E Markets: Faith

First, I will take a break next week. We wish everyone a Merry Christmas and a Happy New Year. Second, the last full week of trading is ending badly. Markets are spooked about the risk of a US government shutdown, an FOMC policy mistake and at the slowing global economic picture – Larry Summers weighs in with his 2020 recession risk at over 50%.  

Throw in the renewed US cyber crime push back on China and you get more trade fears than truce hopes. The exit trade for risk has brought more volatility and volume – yesterday was the 3rd highest of the year – suggesting that this correction in the US and bear market elsewhere has true believers. Faith is a key part of the season and for enjoying stories with the suspension of disbelief essential. When you believe its even better. However, what you believe matters particularly in a market filled with volatility. This is the problem of the moment as the current conditions suggest a 2.6% 4Q GDP but the outlook for 2019 is grim and the forward looking data are weaker. Throw in the risk of inventory overhangs thanks to trade war hoarding and 1Q growth fears are significant in the US.  

The conundrum of the present revolves around the unwinding of the US Federal Reserve’s balance sheet and its shift in tools from forward guidance to the blunt axe of rate hikes. The ability for the Powell Fed to shift away from “normalization” to “data dependent” means the forward view on rates is useless. The credibility of the central bank is at risk unless they can prove their economic forecasts are good and that the economy can withstand more hikes regardless of weaker inflation. This is where oil plays a role – as it’s a double-edged sword for 2019 – helping consumers and companies on their energy costs but hurting the US oil sector, hitting business investment and driving up spreads in high yield. The US shift to energy independence makes this oil price collapse complicated. Until we see more data, after Christmas and New Year’s, there is little reason to see hope for a significant bounce back in risk or in oil. Global growth and  its connection to oil is not particularly a strong correlation, but it’s the one that investors have taken to believe in 2018 and it’s the barometer to watch until 2019. Chances for a bounce back to $50 in WTI seem high but hard to see what headlines work. Overnight there was a host of news and not a stitch of it really mattered.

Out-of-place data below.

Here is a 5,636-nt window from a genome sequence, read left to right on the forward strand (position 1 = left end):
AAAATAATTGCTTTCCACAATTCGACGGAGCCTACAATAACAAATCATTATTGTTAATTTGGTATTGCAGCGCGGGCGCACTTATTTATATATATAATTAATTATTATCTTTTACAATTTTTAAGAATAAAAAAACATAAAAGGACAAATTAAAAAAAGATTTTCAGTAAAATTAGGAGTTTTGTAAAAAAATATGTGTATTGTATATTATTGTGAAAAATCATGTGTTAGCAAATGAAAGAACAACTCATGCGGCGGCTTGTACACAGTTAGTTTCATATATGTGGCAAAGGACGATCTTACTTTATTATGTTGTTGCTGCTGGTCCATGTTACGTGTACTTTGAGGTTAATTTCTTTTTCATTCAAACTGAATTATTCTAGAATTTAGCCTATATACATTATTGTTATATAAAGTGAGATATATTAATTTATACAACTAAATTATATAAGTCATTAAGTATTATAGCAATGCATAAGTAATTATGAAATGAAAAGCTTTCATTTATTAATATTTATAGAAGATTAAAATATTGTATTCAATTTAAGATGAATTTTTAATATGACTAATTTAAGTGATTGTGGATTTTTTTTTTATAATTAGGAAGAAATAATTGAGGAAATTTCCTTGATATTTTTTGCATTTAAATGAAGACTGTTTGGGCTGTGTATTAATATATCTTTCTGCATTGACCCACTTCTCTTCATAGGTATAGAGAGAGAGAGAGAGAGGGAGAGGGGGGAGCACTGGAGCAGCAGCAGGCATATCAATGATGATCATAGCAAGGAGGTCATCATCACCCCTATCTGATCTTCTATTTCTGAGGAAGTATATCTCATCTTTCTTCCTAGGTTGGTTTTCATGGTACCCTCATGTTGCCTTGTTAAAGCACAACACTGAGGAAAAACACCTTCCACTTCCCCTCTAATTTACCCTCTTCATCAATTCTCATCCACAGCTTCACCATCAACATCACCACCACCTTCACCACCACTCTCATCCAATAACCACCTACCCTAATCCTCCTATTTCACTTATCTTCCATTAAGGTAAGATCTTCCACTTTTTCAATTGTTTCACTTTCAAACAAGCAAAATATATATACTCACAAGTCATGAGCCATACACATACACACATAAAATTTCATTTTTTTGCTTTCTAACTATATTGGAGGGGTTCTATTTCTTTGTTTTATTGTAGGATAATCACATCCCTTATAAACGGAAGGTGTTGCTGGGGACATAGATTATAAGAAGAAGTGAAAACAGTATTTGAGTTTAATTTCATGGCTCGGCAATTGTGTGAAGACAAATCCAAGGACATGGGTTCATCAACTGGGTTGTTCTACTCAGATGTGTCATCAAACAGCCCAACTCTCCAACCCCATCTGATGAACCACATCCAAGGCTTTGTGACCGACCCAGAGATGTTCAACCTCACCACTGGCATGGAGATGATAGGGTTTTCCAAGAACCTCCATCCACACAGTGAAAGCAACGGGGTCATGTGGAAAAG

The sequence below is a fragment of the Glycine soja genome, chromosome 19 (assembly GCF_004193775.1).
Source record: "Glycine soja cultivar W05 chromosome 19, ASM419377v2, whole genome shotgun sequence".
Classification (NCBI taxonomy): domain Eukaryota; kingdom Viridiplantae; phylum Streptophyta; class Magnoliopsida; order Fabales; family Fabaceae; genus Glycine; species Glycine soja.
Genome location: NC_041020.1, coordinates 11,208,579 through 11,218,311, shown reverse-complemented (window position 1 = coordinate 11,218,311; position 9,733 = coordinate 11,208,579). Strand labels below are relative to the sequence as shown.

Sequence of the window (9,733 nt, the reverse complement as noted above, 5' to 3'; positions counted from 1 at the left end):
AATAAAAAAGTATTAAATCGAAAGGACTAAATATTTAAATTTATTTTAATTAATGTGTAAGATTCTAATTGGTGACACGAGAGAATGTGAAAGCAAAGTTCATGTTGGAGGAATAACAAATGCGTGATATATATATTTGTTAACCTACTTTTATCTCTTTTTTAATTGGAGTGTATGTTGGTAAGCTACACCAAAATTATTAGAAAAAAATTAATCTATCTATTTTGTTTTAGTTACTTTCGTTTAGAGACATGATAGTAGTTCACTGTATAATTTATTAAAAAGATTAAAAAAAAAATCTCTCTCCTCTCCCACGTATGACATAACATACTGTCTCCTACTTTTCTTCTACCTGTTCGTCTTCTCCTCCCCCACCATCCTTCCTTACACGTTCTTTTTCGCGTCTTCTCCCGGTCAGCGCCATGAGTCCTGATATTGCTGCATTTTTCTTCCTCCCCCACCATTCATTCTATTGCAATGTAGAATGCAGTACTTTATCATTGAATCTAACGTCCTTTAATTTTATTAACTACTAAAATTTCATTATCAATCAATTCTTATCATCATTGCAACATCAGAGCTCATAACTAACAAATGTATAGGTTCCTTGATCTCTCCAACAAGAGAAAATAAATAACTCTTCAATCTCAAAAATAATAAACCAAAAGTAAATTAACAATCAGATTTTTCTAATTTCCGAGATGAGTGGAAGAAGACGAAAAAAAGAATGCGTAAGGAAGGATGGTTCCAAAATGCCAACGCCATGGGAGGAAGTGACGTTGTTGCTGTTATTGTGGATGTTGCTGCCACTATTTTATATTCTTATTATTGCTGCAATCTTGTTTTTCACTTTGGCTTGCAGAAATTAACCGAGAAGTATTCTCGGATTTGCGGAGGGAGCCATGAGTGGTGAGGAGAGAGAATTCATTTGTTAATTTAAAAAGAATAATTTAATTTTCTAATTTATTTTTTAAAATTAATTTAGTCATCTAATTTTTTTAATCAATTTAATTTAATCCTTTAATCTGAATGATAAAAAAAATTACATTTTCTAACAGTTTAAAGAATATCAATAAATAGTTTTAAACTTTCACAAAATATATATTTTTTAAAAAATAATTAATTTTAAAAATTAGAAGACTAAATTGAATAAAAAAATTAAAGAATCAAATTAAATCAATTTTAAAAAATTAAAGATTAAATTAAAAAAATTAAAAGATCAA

Question for the Day:Is China going to ring in a Happy New Year? Rumors of a China tax cut helped inspire a modest bounce back in risk in Europe. The least reported story from overnight comes from the China Central Economic Work Conference. China will keep next year’s economic growth within “a reasonable range,” with the government maintaining a pro-active fiscal policy and the PBOC holding a prudent monetary policy. The government will strengthen counter-cyclical adjustments of macro-policies, and make policy fine-tuning in a pre-emptive way, Xinhua said. China will strive to support jobs, trade and investment and resolve financing difficulties for small and private firms, while curbing risks and financial market volatility, it said. Note that the statement doesn’t increase spending or cut rates. The markets risk larger disappointment next week should the meeting produce no clear new programs.  

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Thorgood 9 months ago Member's comment

The best thing that could happen is that JP gets off his high horse and admits he blew it, Oil and Trump's Folly (tariffs) for now seems to be doing his dirty work so there need not be any further rate increases for 2019. If anything they should be lowered. The economy is very fragile.